I have a VM running on my XEN host which goes low on diskspace. It has mounted its volume as /dev/xvda2 formatted with a ext4 filesystem.

This is my xen config for the VM:

# /etc/xen/vm04.experimental.cfg

kernel      = '/boot/vmlinuz-4.9.0-11-amd64'
extra       = 'elevator=noop'
ramdisk     = '/boot/initrd.img-4.9.0-11-amd64'
root        = '/dev/xvda2 ro'
disk        = [

# lvdisplay /dev/vg0/vm04.experimental-disk
  --- Logical volume ---
  LV Path                /dev/vg0/vm04.experimental-disk
  LV Name                vm04.experimental-disk
  VG Name                vg0
  LV Status              available
  # open                 1
  LV Size                60,00 GiB
  Current LE             15360
  Segments               5
  Allocation             inherit

there is still 44GB space left on my volumegroup vg0:

# vgdisplay
  --- Volume group ---
  VG Name               vg0
  System ID
  Format                lvm2
  Metadata Areas        2
  Metadata Sequence No  36766
  VG Access             read/write
  VG Status             resizable
  MAX LV                0
  Cur LV                27
  Open LV               22
  Max PV                0
  Cur PV                2
  Act PV                2
  VG Size               1,07 TiB
  PE Size               4,00 MiB
  Total PE              281534
  Alloc PE / Size       270080 / 1,03 TiB
  Free  PE / Size       11454 / 44,74 GiB

How do I allocate the remaining space to my vm04?

2 Answers 2


The proper format for lvextend is:

lvextend -L +40G /dev/vg0/vm04.experimental-disk

For instructions how to extend the partition in the VM itself use this manual.

The partition must first be resized. If you're using LVM, it's easy, and you presumably know how to proceed. If you're using classic partitions, it's a bit more complicated, and may require a reboot (though you never have to boot another system or live CD).

This is how I do it: Use fdisk to first delete the partition (the idea is that the data on disk will be preserved), then carefully recreate it with a larger size at the same position.

Again, it is critical that the new partition starts at the same block as the old. The Id should also match (83 for Linux systems). Be prepared to lose all your data at the slightest typo.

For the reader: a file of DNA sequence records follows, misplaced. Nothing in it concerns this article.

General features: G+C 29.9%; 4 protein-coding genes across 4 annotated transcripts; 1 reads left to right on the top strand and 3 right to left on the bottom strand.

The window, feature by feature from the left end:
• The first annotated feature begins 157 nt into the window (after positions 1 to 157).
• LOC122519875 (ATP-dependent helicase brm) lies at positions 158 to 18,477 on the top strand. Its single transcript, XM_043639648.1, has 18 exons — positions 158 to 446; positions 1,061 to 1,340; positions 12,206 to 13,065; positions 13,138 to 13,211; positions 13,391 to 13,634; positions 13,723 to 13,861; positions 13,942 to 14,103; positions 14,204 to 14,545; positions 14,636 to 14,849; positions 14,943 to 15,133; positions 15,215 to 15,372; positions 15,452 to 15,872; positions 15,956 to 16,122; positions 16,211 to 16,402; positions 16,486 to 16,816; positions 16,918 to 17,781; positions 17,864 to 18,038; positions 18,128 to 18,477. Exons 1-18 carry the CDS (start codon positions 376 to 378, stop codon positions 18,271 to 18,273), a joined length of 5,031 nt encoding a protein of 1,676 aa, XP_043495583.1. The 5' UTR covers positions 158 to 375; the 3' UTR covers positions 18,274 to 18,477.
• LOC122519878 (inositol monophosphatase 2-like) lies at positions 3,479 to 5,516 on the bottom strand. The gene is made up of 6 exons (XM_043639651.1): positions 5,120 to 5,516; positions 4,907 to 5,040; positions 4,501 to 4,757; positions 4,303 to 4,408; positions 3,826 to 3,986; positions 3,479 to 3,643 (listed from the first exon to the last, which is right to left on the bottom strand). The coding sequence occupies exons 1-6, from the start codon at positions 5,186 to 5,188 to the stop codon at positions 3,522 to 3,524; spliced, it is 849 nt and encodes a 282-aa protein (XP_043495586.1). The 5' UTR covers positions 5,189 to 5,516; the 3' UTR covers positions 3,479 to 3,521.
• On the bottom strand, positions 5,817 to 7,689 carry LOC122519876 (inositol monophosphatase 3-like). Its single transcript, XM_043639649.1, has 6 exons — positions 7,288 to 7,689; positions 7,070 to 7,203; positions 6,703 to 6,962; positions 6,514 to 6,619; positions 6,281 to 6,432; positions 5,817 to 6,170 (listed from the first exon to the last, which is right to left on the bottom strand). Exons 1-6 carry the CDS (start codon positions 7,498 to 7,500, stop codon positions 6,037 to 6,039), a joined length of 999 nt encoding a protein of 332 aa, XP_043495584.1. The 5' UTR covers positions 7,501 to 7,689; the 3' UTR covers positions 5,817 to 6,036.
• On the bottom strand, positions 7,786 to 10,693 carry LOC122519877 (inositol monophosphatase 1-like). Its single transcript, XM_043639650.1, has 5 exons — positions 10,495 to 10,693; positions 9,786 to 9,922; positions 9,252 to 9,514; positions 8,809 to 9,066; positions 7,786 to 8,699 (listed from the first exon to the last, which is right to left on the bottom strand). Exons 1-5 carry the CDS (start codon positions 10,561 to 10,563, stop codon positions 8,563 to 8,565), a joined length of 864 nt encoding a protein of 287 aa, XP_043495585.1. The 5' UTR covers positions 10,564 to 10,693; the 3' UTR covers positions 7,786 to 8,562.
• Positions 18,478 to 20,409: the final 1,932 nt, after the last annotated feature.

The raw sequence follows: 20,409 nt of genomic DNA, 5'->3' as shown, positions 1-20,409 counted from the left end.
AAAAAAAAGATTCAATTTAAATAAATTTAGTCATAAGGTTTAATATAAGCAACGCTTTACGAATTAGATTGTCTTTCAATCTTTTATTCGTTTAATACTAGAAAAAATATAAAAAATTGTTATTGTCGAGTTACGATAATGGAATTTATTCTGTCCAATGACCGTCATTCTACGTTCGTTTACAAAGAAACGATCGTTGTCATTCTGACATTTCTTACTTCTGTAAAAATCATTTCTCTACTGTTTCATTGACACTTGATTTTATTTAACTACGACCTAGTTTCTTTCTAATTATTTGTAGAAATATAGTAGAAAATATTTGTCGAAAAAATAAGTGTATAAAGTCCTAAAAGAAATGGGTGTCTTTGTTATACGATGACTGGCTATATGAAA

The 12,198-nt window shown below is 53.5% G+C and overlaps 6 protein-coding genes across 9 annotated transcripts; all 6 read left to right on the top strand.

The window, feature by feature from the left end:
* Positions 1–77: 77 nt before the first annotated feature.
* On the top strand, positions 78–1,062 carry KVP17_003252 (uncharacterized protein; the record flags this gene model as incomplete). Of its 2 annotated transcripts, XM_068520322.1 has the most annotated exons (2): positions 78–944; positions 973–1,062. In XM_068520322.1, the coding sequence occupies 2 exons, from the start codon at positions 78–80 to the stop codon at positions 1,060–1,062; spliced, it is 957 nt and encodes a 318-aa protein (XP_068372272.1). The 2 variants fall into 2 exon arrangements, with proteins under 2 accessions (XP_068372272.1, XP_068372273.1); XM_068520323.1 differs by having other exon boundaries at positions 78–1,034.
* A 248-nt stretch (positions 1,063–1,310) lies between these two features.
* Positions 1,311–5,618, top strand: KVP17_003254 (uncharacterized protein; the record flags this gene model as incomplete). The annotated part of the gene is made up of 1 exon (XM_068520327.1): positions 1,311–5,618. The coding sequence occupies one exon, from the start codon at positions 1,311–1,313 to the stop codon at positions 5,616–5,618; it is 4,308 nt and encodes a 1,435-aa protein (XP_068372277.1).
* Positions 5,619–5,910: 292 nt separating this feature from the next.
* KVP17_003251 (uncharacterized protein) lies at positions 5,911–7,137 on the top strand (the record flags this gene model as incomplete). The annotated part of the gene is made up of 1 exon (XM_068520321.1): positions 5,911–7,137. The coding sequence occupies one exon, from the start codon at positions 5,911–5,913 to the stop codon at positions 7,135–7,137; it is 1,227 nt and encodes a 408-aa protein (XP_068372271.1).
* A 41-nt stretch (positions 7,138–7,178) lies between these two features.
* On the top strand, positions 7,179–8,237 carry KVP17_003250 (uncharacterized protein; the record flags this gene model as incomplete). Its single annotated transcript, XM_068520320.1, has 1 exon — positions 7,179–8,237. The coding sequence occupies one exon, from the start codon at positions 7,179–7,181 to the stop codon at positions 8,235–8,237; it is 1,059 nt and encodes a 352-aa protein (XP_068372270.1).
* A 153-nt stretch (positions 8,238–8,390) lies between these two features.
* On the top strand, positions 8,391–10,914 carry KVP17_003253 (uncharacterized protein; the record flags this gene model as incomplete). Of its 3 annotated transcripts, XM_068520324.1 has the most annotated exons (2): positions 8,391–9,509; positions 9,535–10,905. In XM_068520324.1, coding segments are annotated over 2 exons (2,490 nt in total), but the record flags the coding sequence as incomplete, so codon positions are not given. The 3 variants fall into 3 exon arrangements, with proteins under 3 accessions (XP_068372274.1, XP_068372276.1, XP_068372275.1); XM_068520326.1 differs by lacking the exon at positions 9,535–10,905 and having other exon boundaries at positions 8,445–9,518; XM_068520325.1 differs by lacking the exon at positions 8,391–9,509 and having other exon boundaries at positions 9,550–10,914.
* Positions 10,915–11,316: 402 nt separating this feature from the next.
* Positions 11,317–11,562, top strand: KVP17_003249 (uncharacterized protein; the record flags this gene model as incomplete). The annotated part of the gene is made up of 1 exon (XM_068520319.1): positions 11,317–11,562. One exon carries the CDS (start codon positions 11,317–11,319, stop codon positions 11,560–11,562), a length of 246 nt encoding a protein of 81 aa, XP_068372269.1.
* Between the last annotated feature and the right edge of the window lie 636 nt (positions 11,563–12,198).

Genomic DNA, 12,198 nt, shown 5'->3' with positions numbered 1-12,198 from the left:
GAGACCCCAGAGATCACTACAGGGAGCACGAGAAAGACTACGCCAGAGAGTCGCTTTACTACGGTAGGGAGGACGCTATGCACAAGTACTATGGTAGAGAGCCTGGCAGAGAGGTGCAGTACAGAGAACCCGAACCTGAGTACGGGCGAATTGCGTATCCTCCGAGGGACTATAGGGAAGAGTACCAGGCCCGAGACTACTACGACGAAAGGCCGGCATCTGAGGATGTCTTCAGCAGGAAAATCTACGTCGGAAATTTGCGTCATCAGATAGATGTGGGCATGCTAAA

To be on the safe side, you may also restore the boot flag (which according to Wikipedia is still required on some computers) by pressing a.

See the comment section for what to do if your swap partition is in the way.

By now it should be apparent why people recommend using a live CD. ;-) As fdisk helpfully reminds you, you must reload the partition table before proceeding. The safest way is to simply reboot; but you can also use partprobe or kpartx (more information).

Once the partition is resized and the partition table reloaded, it's a simple matter of running resize2fs on the file system, and you can do this even when it's mounted as the root partition.

$ sudo resize2fs /dev/sda1
  • @rubo77, check my edited answer Commented Jan 4, 2020 at 6:01
  • 1
    note that if you're resizing an xfs disk rather than ext, use xfs_growfs instead of resize2fs.
    – steev
    Commented Dec 9, 2022 at 21:48
  1. shutdown the volume with:

    xen shutdown vm04.experimental
  2. delete all snapshots of the volume:

    lvchange -an /dev/vg0/snap-tmp-vm04.experimental-disk    
    lvremove /dev/vg0/snap-tmp-vm04.experimental-disk
  3. resize the volume, for example extend 40GB with:

    lvextend -L +40G /dev/vg0/vm04.experimental-disk

    Now the VM has the larger size of 100GB allocated, but internally it still only has 60GB disk

  4. resize the filesystem

    resize2fs /dev/vg0/vm04.experimental-disk

    see Why do I need to do resize2fs after lvextend?
    (Eventually you have to call e2fsck -f /dev/vg0/vm04.experimental-disk beforehand)

  5. start the VM again:

    xen create /etc/xen/vm04.experimental.cfg

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